Monday, 25 July 2011

Galoupet, Knightsbridge

Firstly, a public apology: when our waitress told us straight-faced that Galoupet's offering of small plates to share was a 'unique concept', I laughed out loud and reeled off a list of other places where this could be done, like the worst kind of restaurant-collecting tosser. It was an awful, Onanistic thing to do and I wouldn't for a second have blamed her if she'd tipped my (superb) Pink Basiltini cocktail over my head and had me thrown out. That she didn't, and in fact proceeded to provide unfailingly polite and enthusiastic service for the rest of the night, is to her enormous credit. Mea maxima culpa.

Whether it's entirely unique or not, the menu 'concept' (why does everywhere have to have a 'concept' nowadays?) at Galoupet - a new wine bar/restaurant/shop on Beauchamp Place from the Chateau of the same name - is a very appealing one. Fifteen dishes, most available in a small or large size, are offered in a simple list, in the order in which the kitchen thinks they are likely to be most enjoyed - so salads come first, followed by fish, finishing with some meat dishes.

For every dish there's a suggested wine pairing, served in a 125ml measure, this large variety of by-the-glass options made possible by the use of Enomatic wine storage machines. You don't have to have the suggested wine; the intriguing list offers another twenty or so varieties, including (of course) those from the Galoupet estate itself. The flexibility is there to order lots of small plates to share, each with a different wine, or stick to a conventional starter-main-dessert-and-bottle-of-wine-between-us configuration.

Friday, 15 July 2011

Scott's, Mayfair

When a couple of weeks ago my super-posh gal pal Alexandra purred "Let me take you for dinner at Scott's" it was, I can safely say, the most exciting invitation I'd received since 1995, when a particularly stellar pop star I'd met at a party asked me back to his hotel room. I accepted both offers, and each resulted in my having a fabulous tale to tell, but this blog being about restaurants I'm afraid the only episode you'll be hearing about here is the fancy fish supper.

Scott's usually needs no introduction, but just in case you've been asleep under a rock (or perhaps a rock star) since 2006, it is the jewel in Caprice Holdings' crown, widely regarded as one of London's best restaurants and certainly its most famous - even more so these days than its slightly-faded sister The Ivy. A Mayfair institution throughout the twentieth century, Scott's fell out of fashion and favour at the turn of the millennium until being bought five years ago by Richard Caring, given a sensitive but stunning Martin Brudnizki makeover and transforming, seemingly overnight, into the capital's A-List hangout of choice.

Write off Scott's as a mere celeb canteen though at your peril, for behind the landmark round window and canopied entrance there's a beautiful, brilliant and welcoming restaurant catering to a far more diverse clientele than the paparazzi-populated press would have you believe.

Tuesday, 5 July 2011

Roger Hickman's Restaurant, Norwich

Norfolk is, egregiously unfairly, probably the most maligned county in Britain. Silly (if not-entirely unamusing) stereotypes abound about the good people of Nelson's County, generally alluding to a lack of intelligence, a fondness for intra-familial relations and a tendency towards eccentric, abnormal behaviour - or, as the medical profession's tongue-in-cheek acronym would have it, NFN: 'Normal For Norfolk'.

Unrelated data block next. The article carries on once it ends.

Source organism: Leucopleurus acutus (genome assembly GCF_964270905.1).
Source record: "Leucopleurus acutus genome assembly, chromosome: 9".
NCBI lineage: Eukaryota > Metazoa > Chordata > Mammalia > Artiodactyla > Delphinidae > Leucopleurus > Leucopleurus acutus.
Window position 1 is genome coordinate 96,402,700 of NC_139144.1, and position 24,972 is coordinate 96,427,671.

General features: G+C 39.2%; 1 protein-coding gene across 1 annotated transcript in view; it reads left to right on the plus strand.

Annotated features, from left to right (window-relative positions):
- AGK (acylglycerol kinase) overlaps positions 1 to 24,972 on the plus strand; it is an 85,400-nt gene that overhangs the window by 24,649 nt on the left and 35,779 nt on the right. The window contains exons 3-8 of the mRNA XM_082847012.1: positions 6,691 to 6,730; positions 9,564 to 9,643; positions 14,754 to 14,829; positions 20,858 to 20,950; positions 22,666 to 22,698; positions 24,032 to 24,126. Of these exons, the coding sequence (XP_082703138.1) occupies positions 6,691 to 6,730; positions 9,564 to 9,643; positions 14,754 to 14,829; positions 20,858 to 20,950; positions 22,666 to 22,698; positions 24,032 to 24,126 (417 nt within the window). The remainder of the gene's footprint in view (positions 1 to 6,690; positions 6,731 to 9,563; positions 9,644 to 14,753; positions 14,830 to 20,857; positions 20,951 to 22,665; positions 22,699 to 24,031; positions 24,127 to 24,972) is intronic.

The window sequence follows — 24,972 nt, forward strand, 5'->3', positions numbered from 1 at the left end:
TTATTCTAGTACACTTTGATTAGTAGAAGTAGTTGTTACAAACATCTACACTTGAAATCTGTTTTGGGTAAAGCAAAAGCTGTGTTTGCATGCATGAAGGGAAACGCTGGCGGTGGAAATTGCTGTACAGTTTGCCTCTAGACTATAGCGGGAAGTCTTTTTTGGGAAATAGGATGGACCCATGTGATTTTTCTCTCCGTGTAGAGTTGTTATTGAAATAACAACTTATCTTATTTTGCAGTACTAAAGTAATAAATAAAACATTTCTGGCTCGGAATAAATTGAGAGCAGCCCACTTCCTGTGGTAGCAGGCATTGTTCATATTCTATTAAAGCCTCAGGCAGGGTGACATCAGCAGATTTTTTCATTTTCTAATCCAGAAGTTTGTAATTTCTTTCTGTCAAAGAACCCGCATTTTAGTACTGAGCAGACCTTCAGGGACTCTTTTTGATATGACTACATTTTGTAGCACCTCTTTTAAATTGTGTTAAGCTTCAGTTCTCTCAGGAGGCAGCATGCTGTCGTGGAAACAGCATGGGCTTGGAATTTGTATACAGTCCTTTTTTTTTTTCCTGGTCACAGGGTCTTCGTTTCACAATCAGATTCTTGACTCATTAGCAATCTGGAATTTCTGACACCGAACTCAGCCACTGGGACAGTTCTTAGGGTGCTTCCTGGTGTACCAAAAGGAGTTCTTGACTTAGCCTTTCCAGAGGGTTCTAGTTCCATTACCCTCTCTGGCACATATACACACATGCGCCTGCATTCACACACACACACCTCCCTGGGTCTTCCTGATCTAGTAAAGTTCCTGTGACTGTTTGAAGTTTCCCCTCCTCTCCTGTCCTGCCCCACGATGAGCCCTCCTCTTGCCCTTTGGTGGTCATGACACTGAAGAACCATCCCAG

Spend any amount of time there however and you'll discover not only that none of this is true (OK, not entirely true...), but that there is a very great deal more to love about the county than there is to mock. Its towns and city offer all the comfort and amenities of more thriving metropolises without the congestion and crime. Its historic villages are beautiful oases of calm offering a quality of life at least comparable and perhaps superior to, say, the Cotswolds at half the cost. 

And, to get to the point to which you have I expect been urging me to get for two paragraphs now, Norfolk has the most fantastic food scene; artisan producers, rare breed farms, organic grocers and weekend markets mean that whatever outsiders might like to think of the locals, no-one could ever say they're not at the very top of the culinary tree. The wealth of quality food has even spawned a Norfolk Diet movement.

Although I've not eaten at all that many restaurants in my adoptive home county - my family having now all gravitated there from almost-as-roundly-mocked Dorset - I can confidently say that I have not eaten at any better than the Ronsealogically-named Roger Hickman's Restaurant in Norwich. Chef-patron Roger Hickman was head chef under former owner David Adlard and took over the premises when Adlard sold up to found a now hugely-popular cookery school. I ate once at what was then Adlard's with my family a few years ago and remembered having been impressed with the Tom Aikens-esque technique of the chef; that chef was, it transpires, the Aikens-trained Hickman. My mum's recent birthday presented the perfect opportunity to re-visit and see what had changed now that it's Hickman's name out front. 
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